Sarah A. Smith has a particular set of drawings that merit notice for their expressive qualities. Her subject is the natural world. The compositions are dynamic and fluid, coiled in mid-strike. If you didn’t know they were drawings, you might think they were dioramas. Subject matter includes eagles and wolves, trees and shrubs. Sometimes there’s a drawing of an eagle, sometimes there’s one of a wolf. Sometimes the two are locked in combat though, as in Eagle Vs. Wolf, you can only see the wolf responding to the eagle overhead. The work is dynamic. The shapes are sharp and angular. They look like lightning bolts. If you could rub the head of the eagle or the wolf, you’d feel its coarse texture. Likewise with the bark of the trees: rub it and you’d get splinters. The scenes offer voyeuristic views of the natural world in its rawest element. It’s a perilous, zero sum world. Its narrow color palette suggests bleakness.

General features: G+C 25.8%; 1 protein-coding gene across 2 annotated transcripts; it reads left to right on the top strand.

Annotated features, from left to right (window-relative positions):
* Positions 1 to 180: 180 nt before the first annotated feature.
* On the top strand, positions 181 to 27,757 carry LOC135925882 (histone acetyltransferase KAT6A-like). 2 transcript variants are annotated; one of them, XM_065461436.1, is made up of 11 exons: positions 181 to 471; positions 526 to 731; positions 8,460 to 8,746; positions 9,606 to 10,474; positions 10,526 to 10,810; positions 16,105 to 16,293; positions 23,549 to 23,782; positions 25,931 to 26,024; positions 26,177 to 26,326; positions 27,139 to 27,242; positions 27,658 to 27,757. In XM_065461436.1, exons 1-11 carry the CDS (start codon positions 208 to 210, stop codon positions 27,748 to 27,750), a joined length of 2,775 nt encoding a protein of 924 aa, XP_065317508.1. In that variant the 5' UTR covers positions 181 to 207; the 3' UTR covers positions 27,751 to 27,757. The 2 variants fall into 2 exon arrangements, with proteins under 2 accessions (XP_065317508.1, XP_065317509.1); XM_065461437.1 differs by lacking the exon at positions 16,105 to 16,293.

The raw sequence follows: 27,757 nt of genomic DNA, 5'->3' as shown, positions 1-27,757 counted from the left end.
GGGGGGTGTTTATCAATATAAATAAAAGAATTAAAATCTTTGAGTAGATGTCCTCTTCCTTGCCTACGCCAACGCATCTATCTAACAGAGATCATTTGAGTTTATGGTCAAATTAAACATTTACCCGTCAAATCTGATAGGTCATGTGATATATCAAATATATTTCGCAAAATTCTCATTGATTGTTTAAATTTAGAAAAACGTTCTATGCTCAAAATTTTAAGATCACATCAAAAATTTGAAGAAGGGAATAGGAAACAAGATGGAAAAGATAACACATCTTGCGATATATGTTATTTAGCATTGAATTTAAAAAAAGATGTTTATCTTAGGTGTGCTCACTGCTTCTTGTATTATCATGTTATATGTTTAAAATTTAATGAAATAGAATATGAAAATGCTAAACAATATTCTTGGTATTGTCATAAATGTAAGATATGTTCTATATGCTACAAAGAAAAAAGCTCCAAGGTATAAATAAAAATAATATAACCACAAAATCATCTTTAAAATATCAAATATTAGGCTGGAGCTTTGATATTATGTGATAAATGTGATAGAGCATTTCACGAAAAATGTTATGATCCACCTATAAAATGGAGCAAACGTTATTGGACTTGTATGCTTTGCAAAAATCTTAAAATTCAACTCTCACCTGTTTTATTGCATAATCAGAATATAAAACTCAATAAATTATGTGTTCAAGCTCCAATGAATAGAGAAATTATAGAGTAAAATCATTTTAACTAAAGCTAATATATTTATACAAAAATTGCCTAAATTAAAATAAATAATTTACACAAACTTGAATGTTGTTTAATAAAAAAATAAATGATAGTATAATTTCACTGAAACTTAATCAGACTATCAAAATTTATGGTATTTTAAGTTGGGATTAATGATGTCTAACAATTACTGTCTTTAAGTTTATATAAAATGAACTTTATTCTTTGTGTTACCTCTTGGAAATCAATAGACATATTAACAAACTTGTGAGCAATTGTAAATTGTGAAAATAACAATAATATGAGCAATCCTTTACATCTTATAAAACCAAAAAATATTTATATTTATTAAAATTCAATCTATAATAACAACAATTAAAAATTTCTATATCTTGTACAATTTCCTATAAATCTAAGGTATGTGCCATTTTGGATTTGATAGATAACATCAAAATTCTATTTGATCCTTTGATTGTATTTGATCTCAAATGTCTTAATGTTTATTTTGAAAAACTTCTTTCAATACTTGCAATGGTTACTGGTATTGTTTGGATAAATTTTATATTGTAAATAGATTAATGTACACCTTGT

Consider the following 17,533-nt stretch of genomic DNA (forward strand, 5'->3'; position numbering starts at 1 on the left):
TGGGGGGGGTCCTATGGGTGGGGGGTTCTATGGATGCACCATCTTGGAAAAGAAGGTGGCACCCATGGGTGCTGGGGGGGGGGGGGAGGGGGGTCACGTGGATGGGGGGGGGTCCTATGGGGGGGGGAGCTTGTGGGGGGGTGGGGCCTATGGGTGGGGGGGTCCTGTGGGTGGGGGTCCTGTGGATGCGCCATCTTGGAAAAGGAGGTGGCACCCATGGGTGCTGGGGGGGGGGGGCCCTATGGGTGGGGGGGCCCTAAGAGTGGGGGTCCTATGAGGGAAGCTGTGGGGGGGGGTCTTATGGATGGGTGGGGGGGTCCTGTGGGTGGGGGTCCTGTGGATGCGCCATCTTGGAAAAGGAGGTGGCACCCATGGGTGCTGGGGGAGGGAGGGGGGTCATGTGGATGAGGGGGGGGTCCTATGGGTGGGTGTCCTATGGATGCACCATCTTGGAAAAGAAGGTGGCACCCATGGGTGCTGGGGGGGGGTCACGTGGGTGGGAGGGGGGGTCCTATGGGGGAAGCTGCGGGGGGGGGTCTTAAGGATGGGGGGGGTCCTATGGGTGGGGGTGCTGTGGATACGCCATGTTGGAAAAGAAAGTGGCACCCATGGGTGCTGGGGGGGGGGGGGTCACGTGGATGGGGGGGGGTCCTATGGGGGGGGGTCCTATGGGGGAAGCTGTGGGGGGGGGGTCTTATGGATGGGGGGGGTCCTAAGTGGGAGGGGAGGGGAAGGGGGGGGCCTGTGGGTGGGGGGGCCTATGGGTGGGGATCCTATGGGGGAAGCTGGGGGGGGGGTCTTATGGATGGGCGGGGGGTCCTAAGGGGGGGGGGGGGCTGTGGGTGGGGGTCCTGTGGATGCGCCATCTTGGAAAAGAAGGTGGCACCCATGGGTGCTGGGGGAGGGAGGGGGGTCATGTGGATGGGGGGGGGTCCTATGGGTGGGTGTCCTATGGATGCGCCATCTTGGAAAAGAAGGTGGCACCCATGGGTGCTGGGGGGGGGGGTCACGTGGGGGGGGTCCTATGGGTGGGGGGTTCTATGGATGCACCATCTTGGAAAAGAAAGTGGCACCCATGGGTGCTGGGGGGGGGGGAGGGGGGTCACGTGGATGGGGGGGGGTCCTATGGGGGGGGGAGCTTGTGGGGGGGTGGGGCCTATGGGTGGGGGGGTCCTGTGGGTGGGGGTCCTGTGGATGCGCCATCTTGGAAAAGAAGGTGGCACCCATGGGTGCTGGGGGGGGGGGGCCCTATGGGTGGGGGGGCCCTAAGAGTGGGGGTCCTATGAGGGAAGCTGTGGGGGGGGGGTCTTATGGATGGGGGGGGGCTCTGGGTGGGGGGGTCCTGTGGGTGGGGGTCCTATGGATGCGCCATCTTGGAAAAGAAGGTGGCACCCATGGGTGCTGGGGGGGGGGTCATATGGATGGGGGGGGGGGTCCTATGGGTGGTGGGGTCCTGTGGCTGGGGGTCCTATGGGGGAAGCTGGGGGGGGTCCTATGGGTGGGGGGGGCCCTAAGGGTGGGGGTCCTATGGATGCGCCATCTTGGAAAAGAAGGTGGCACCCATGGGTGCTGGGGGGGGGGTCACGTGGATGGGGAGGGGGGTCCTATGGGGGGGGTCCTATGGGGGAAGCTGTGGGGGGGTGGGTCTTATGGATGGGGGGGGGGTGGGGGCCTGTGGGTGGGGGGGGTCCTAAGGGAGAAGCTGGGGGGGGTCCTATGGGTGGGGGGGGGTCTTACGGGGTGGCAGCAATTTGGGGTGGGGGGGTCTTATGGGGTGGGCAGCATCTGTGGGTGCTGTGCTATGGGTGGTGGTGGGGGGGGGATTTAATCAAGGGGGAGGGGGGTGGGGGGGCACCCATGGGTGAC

What makes the work unique, beyond its vivid compositions and its energetic, detailed drawings, is its medium. Though the title of one of the pieces, “Gold Country,” gives you a hint, you’d never realize that these drawings are made from gold leaf. Knowing that, the work becomes more remarkable. From a technical standpoint, the details, the color gradations and the textures are impressive. They’d be hard enough to achieve if done with pen and ink. Introduce the process of minting and you want to pore over each square inch of each drawing.
Sometimes you want craft to be invisible, the better to focus on a subject. Here, though, foregrounding the technique adds a whole other layer of meaning to the work. Like eagles and wolves, unprospected gold exists in the wild. It’s up to artists like Sarah A. Smith to mine wild nature both as subject and media. The results are sterling.
Installations and sculptures: